For many D&D players, the fighter is a bland class that is pidgeon-holed into melee combat and lacking any real flavor. I disagree with that view. In fact, these well-rounded fighters have tons of creative potential. Anything from Vikings to knights to tournament champions all falls under the banner of a fighter. Learn how to get the most out of your next campaign with our Fighter 5E Guide.
Updated for Tasha’s Cauldron of Everything
Fighter 5E Guide
The fighter is the ultimate master of fighting styles. Every member of this class has access to a wide range of weapons, giving them an array of options in combat. Master of long-range combat with a crossbow? Sure. Whirling dervish of murder using a greatsword? Why not. The combat world is your oyster.
The great part of playing a fighter is that you do not have to focus on a single build. Your character can excel at both crossbows and greatswords, for instance. You have a lot of interesting options to choose from.
|1st||2||Fighting Style, Second Wind|
|2nd||2||Action Surge (x1)|
|4th||2||Ability Score Improvement|
|5th||3||Extra Attack (x1)|
|6th||3||Ability Score Improvement|
|7th||3||Martial Archetype feature|
|8th||3||Ability Score Improvement|
|10th||4||Martial Archetype feature|
|11th||4||Extra Attack (x2)|
|12th||4||Ability Score Improvement|
|14th||5||Ability Score Improvement|
|15th||5||Martial Archetype feature|
|16th||5||Ability Score Improvement|
|17th||6||Action Surge (x2), Indomitable (x3)|
|18th||6||Martial Archetype feature|
|19th||6||Ability Score Improvement|
|20th||6||Extra Attack (x3)|
Building your fighter character involves a lot of options. That said, each fighter shares plenty of traits. Below are the features that every fighter shares.
Hit Dice: 1d10 per fighter level
HP at 1st Level: 10 + your Constitution modifier
HP at Higher Levels: 1d10 (or 6) + your Constitution modifier per fighter level after 1st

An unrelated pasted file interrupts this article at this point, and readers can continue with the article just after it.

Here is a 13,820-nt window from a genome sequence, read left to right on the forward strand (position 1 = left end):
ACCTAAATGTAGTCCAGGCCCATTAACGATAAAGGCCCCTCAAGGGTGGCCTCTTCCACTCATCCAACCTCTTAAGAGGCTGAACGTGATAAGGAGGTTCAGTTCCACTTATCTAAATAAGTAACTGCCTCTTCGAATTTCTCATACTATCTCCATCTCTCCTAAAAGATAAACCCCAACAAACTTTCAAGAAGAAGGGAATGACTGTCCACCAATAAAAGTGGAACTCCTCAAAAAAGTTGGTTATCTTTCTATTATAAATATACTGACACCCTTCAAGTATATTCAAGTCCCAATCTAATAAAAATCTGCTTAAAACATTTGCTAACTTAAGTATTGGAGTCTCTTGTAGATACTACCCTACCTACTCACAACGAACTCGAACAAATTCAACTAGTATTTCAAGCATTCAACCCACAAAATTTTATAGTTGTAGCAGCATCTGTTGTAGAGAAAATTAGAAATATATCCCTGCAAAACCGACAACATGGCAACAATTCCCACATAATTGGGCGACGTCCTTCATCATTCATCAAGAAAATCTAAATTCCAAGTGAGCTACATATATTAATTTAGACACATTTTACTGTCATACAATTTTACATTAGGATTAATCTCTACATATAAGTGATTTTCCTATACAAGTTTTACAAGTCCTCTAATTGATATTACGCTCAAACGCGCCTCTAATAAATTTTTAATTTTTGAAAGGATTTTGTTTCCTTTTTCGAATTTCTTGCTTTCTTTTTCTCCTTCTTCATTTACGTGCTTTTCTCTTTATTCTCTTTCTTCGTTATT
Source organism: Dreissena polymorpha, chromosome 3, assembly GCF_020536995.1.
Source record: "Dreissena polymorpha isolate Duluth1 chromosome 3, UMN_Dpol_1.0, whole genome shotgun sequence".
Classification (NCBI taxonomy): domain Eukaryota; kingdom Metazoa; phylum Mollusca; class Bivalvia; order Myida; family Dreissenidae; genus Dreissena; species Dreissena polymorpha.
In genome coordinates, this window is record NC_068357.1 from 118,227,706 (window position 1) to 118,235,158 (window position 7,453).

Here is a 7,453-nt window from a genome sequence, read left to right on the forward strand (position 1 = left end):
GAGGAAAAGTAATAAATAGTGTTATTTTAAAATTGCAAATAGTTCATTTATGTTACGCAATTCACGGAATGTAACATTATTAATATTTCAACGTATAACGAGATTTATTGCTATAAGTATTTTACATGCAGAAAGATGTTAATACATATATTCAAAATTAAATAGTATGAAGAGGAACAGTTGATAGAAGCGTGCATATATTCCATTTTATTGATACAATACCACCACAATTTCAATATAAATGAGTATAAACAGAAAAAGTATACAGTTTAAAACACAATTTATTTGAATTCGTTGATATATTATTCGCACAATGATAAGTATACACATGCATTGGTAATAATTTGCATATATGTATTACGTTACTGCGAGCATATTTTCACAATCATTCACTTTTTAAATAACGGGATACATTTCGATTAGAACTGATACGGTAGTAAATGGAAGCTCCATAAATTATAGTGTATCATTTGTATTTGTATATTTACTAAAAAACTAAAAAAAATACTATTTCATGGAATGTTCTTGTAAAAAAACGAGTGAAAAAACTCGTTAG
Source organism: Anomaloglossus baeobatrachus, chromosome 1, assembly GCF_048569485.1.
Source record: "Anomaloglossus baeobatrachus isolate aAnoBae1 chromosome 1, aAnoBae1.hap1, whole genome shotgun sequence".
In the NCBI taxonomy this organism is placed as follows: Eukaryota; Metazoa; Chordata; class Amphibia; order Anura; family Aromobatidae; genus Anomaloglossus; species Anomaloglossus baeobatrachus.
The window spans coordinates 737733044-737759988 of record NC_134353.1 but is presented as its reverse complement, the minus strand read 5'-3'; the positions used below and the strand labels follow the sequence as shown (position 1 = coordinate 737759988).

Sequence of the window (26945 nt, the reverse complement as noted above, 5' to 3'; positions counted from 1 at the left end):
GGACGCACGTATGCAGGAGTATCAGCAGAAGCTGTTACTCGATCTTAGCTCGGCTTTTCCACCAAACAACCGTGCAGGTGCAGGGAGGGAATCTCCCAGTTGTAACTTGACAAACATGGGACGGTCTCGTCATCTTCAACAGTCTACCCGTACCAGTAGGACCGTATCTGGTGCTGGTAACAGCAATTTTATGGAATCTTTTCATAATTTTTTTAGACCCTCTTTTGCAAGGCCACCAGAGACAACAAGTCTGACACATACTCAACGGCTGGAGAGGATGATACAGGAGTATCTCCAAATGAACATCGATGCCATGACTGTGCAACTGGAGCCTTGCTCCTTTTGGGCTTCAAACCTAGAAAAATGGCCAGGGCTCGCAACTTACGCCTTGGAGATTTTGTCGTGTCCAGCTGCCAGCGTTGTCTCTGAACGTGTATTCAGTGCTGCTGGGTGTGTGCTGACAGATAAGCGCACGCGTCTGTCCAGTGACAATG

Armor: All armor, shields
Weapons: Simple weapons, martial weapons
Saving Throws: Strength, Constitution
Skills: Choose two skills from Acrobatics, Animal Handling, Athletics, History, Insight, Intimidation, Perception, and Survival
With your proficiencies, your fighter has access to all weapons, all armor, and shields. This is fantastic but is offset by the lack of tool proficiencies. You also only gain two skills.
- chain mail or leather armor, longbow, and 20 arrows
- a martial weapon and a shield or two martial weapons
- a light crossbow and 20 bolts or two handaxes
- a dungeoneer’s pack or an explorer’s pack
The great part of playing a fighter is that you can make any of these combinations work. A one-handed weapon build plus a shield is great, especially at low levels. But you can just as easily focus your build in a two-handed martial weapon, a bow, or a crossbow.
The same is true for armor. You can target your build for a hulking, full plate beast. Or, you can go the dexterity route and go the leather armor route. Your best option will depend on how you spread around your ability points.
Fighting Style (Level 1)
Fighting Style is the most iconic feature of the fighter class. At level 1, every fighter must select their style, which will directly impact your optimal build. Currently, there are six fighting styles outlined in the Player’s Handbook. There are quite a few more under development in Unearthed Arcana, but this piece will focus on the six official options.
- Archery. If you are going for a ranged build, this is a no-brainer. You gain +2 on attack rolls with ranged weapons, which is quite a powerful boost.
- Defense. Defense grants you +1 bonus to your AC. While not exciting, few stats are harder to scale than AC. This is a great option.
- Dueling. You gain +2 to your damage rolls when using a one-handed weapon with no weapon in your other hand. Since this works with shields, this is a fantastic option.
- Great Weapon Master. This lets you re-roll a damage die that lands on a 1 or a two when using a two-handed weapon. As we discussed in our Paladin Guide, this usually results in a boost of only 1 damage for each attack. It’s not worth it.
- Protection. When wielding a shield, you can use your reaction to force attacks from hostiles against nearby allies you can see to have disadvantage.
- Two-Weapon Fighting. Normally, fighting with two weapons means your second attack lacks the ability modifier to the damage roll. You gain that modifier back with this.
Second Wind (Level 1)
Second Wind operates as a small hit point boost. While this isn’t a ton of healing, you can use it once per short or long rest as a bonus action on your turn. Second Wind recovers 1d10 + your fighter level of HP. In other words, the most this ability will ever boost is 30 HP.